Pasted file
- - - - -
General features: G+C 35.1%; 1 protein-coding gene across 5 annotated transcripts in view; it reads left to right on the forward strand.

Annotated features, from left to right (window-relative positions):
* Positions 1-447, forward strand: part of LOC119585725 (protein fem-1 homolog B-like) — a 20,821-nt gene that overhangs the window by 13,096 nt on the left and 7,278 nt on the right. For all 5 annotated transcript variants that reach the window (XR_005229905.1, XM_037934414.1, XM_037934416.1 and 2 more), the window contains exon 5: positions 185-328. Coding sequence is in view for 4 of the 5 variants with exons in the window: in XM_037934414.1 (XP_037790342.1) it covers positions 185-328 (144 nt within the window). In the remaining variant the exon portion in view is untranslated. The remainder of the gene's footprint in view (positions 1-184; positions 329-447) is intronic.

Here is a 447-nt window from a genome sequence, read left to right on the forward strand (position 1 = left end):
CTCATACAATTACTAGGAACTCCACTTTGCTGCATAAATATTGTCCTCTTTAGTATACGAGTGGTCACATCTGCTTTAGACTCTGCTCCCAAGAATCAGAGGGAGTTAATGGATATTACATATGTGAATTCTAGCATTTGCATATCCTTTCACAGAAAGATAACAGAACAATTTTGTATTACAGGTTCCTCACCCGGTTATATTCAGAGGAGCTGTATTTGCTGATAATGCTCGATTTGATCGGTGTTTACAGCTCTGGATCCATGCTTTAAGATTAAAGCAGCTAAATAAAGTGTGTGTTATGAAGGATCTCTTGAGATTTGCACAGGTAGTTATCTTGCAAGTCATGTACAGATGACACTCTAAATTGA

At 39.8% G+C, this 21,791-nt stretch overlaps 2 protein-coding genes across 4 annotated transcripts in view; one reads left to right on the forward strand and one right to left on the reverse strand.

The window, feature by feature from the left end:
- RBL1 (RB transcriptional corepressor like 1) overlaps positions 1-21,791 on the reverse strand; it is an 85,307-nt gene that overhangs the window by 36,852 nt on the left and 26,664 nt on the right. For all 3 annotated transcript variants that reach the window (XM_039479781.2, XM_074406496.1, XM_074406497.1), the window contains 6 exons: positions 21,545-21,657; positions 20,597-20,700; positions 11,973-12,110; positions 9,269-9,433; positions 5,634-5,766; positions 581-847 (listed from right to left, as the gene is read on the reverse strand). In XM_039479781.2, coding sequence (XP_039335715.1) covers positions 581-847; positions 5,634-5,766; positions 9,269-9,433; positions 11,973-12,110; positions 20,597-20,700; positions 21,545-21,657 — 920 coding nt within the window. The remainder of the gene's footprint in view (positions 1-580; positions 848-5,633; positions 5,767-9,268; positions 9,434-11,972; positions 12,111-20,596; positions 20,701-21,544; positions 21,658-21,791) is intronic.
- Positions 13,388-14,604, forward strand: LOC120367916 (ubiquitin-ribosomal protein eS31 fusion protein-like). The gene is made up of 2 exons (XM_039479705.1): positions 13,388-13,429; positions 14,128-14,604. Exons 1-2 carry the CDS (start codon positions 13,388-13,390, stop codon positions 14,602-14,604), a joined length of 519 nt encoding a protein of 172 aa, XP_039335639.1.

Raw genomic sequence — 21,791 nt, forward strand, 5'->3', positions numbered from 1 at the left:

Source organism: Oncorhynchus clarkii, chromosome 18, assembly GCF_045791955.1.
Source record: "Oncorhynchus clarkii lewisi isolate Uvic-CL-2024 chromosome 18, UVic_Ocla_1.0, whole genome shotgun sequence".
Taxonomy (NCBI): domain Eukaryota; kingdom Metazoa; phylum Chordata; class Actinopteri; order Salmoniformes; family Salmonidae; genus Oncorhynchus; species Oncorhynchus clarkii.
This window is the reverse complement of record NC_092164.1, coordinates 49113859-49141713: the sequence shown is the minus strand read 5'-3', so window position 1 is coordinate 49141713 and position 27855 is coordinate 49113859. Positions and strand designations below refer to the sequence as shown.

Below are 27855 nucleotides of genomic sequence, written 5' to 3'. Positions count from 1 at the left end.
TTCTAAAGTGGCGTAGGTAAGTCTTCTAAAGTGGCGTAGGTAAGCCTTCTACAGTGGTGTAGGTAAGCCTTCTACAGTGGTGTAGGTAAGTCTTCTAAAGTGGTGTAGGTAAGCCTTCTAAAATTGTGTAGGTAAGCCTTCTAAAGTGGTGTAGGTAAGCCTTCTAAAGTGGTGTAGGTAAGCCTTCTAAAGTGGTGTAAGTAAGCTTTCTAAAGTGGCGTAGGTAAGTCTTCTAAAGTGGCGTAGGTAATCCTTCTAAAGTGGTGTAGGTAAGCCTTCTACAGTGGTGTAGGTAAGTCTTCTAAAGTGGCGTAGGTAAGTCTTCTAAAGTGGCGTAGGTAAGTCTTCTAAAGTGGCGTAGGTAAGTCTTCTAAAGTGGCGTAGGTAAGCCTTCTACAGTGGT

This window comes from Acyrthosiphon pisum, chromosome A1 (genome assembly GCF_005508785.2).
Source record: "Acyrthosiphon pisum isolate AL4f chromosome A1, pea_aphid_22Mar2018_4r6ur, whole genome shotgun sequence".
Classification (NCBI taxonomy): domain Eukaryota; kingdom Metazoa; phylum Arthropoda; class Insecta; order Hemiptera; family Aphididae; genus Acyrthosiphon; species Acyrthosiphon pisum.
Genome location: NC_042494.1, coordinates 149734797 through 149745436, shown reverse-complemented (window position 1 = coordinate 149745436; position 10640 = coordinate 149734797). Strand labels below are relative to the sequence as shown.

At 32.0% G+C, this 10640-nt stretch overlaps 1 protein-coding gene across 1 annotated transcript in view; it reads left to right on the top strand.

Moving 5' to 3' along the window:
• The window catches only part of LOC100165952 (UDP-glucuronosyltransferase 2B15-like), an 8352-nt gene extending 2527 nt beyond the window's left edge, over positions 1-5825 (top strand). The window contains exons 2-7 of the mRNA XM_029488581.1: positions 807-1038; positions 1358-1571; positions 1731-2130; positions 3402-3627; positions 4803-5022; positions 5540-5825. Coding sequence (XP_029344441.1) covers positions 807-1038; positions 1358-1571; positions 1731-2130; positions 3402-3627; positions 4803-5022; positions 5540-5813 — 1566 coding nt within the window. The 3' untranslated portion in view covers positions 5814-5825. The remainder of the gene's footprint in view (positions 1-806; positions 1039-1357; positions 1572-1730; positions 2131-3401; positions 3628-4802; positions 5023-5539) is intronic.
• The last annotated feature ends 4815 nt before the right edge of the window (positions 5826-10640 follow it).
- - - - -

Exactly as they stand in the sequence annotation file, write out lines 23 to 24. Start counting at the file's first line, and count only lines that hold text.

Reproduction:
• The window catches only part of LOC100165952 (UDP-glucuronosyltransferase 2B15-like), an 8352-nt gene extending 2527 nt beyond the window's left edge, over positions 1-5825 (top strand). The window contains exons 2-7 of the mRNA XM_029488581.1: positions 807-1038; positions 1358-1571; positions 1731-2130; positions 3402-3627; positions 4803-5022; positions 5540-5825. Coding sequence (XP_029344441.1) covers positions 807-1038; positions 1358-1571; positions 1731-2130; positions 3402-3627; positions 4803-5022; positions 5540-5813 — 1566 coding nt within the window. The 3' untranslated portion in view covers positions 5814-5825. The remainder of the gene's footprint in view (positions 1-806; positions 1039-1357; positions 1572-1730; positions 2131-3401; positions 3628-4802; positions 5023-5539) is intronic.
• The last annotated feature ends 4815 nt before the right edge of the window (positions 5826-10640 follow it).